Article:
Game 2 of the World Series, between the Astros and Philadelphia Phillies on Saturday night, had an announced attendance of 42,926. Between the crowds and the stadium sizes, and the fanfare and the cheering for their son, Yordan’s parents were initially overwhelmed watching him.

“It’s marvelous and astonishing,” Cadogan said. She said she felt “a huge amount of pride” seeing so many people wearing her son’s No. 44 jersey. She continued: “I didn’t expect this, but now I’m living this. And a lot of people have come up to us to congratulate us.”

While they were away, Yordan talked to his parents daily by phone. Agustín said his son often reassured him he was doing OK, but he could tell their absence would at times weigh on him. He noticed it most when he tried to encourage his son during a slump at the plate, and Yordan said he missed them.

Watching his son play while he was still in Cuba could be tricky. During the 2019 World Series, in which Houston lost to the Washington Nationals, Agustín said a friend drove him over an hour away to a hotel that had the television broadcast. From the Dominican Republic last fall, he said he watched his son play in the 2021 World Series, in which the Astros lost to the Atlanta Braves.

“We suffered,” Agustín said. “We enjoyed knowing about him and hearing from him through the years and how he was doing. But it’s one of the biggest struggles we’ve had, not being able to see him.”

The opposite has been true for Yordan since his family members arrived in the United States. Before his family’s visas were approved, he said, he checked in with the immigration lawyer “every day for like eight months.”

“I knew I had to have faith and not feel desperate,” Yordan said. “I knew that one day the time would come.”

Yordan’s teammates said they saw a change in his mood after his parents’ arrival.

“It’s an atypical situation,” said utility player Aledmys Díaz, who defected from Cuba in 2012. “All of the other Latinos have the chance to go back to their country after the season, and for us it’s a bit harder.”

The perks of having his parents around now: Yordan’s father can offer more frequent baseball tips and his mother prepared Yordan’s favorite meal the first week she was in Houston — carne con papas (Cuban-style stewed beef with potatoes). “I don’t know what seasoning she puts in there, but it’s so yummy,” he said.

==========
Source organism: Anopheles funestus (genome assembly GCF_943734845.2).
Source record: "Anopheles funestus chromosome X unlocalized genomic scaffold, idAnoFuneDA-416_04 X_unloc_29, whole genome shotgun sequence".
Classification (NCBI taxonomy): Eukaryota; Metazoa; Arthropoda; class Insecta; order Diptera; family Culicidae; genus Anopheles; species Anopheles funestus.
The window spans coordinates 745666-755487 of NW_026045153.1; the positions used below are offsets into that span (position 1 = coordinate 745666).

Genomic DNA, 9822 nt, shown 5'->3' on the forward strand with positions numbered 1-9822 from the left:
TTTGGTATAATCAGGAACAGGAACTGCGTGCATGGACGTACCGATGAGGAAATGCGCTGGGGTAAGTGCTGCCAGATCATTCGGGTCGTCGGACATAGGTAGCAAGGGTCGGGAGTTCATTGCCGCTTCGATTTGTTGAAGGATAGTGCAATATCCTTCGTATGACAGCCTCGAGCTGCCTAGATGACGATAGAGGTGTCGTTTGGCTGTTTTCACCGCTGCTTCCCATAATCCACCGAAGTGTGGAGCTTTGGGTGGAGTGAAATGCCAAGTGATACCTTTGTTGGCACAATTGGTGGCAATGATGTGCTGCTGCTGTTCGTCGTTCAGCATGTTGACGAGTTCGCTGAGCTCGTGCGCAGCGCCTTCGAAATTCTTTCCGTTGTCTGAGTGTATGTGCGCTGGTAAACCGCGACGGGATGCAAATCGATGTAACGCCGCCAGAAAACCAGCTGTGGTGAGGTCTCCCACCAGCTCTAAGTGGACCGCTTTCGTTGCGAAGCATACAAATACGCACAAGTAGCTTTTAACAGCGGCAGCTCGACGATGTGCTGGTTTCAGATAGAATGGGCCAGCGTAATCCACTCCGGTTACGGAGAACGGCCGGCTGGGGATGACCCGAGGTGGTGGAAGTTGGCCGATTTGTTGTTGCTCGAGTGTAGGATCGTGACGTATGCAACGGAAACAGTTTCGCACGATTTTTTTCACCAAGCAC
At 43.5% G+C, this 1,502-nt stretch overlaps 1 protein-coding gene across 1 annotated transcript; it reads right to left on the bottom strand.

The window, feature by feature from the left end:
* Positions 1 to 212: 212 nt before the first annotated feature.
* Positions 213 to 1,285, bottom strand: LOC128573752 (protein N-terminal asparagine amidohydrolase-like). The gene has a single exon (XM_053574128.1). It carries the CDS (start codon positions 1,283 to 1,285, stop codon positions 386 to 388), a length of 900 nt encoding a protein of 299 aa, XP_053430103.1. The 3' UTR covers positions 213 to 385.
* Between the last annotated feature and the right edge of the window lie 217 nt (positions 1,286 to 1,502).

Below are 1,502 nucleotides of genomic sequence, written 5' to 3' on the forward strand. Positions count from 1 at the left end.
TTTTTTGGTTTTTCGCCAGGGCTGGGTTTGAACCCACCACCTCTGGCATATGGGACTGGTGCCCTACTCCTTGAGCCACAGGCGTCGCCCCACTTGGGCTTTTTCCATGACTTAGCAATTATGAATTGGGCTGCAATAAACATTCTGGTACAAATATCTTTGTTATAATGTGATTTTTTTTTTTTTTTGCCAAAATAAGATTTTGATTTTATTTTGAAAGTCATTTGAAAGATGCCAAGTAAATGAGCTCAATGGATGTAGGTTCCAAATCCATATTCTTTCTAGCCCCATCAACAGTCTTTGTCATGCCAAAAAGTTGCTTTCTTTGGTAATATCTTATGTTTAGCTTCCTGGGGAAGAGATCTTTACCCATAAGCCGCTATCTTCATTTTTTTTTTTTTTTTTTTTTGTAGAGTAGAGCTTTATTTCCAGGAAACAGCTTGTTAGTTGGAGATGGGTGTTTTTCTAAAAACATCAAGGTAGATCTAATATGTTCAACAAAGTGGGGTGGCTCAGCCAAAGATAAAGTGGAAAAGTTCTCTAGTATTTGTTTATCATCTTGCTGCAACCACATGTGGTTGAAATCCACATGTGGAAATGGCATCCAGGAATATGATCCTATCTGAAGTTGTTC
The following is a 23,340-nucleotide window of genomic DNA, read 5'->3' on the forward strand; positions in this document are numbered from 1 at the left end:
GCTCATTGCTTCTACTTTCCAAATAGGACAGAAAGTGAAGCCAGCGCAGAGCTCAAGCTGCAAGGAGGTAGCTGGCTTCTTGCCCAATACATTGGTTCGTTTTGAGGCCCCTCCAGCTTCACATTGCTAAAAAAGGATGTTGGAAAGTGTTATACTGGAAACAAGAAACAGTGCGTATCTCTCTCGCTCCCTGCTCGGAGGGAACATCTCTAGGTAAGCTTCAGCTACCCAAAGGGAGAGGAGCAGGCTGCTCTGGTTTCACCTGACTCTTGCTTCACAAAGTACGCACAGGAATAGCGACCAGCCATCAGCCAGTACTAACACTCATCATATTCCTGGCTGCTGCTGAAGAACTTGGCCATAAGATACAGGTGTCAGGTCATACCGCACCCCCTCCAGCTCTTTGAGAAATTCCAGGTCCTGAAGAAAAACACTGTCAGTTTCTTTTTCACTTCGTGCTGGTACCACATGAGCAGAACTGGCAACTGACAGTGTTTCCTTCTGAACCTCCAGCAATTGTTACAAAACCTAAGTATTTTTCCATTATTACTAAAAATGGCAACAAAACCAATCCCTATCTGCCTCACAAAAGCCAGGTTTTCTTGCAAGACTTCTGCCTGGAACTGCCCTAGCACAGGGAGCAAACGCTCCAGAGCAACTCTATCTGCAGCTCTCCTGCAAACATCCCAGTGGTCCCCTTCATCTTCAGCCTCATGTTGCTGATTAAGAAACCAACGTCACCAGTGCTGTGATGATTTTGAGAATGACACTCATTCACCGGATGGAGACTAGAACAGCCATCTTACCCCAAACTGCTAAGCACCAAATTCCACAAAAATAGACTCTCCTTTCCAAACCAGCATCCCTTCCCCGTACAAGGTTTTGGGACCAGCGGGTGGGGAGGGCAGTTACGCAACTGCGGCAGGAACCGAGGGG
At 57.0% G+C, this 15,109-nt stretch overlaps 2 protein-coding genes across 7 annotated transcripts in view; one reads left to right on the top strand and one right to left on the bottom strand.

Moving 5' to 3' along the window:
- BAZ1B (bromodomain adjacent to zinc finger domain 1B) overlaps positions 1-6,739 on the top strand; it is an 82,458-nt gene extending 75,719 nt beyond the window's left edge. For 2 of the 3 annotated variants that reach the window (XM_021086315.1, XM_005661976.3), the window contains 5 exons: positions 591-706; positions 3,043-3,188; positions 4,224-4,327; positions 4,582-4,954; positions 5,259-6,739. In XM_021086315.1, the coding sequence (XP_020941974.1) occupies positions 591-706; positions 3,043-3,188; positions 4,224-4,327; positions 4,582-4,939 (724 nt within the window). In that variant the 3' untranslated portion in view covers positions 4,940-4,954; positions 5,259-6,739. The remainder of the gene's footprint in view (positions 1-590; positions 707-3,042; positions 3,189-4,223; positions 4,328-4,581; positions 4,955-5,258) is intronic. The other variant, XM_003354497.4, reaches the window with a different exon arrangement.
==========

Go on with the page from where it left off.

During Yordan’s games, Agustín reacts to every pitch of his son’s at-bats. In the first inning Saturday, he flinched when Yordan, the designated hitter, fouled off a 97 mph fastball from Phillies pitcher Zack Wheeler, knowing his son’s swing was a bit behind. He high-fived Yordan’s agents and nearby fans when Yordan crushed the next pitch, a 93 mph slider, off the left field scoreboard for a run-scoring double. Yordan later tagged up and advanced to third base on a flyout, and scored on a Phillies throwing error.

“I like how he ran there,” he said. “I’ll tell him after the game.”

Later, Yordan said: “He notices a lot. I have to have an answer ready when he sees me after because no detail escapes him, especially about me.”

Because of a recent operation, Agustín didn’t travel to Seattle or New York to see the Astros’ road playoff games. He did see his son hit one of the greatest home runs in postseason history, a game-ending, three-run blast in an 8-7 win over the Seattle Mariners in Game 1 of their AL Division Series. Now that the World Series, which is tied at a game apiece, shifts to Philadelphia for Game 3 on Monday, Agustín will be at Citizens Bank Park.

The goal, Yordan said, is for his family to be around for many more games and remain in the United States for good. The next step would be for them to apply for residency.

Agustín said they wanted to join Yordan, his wife and their two children in Tampa, Florida, where they live in the offseason. There, he said, they hope Yonder can go to school and learn English. Agustín, who was taught Russian in Cuba and managed restaurants for 15 years, said he would love to find a job again one day.

“It’s not out of need, but I’d feel better,” he said.

During the later innings of Saturday’s game, Cadogan watched quietly as she sat next to Yordan’s wife, who was born in Cuba but came to the United States at age 5 and has helped Yordan adapt and learn some English. In the ninth inning, Agustín watched intently. He pumped his fist after a strikeout and leaned into the aisle to get a better view around the people standing in front of him.

After the final out of the Astros’ 5-2 victory, Agustín shook hands and high-fived those around him. Cadogan recorded the celebratory fireworks on a cellphone.

As fans streamed up the stairs, more of them recognized Agustín. One offered a fist bump. Another stopped to ask in English for a selfie, which Agustín obliged. Later, he admitted he hadn’t understood much of what was said. He and his wife are studying English on an app, but he isn’t that far along.

“I just heard ‘photo,’” Agustín said, laughing.

Told later of his father’s celebrity in Section 122 and throughout the stadium, Yordan grinned. “He’s more famous than me,” he said.

12 views0 comments


bottom of page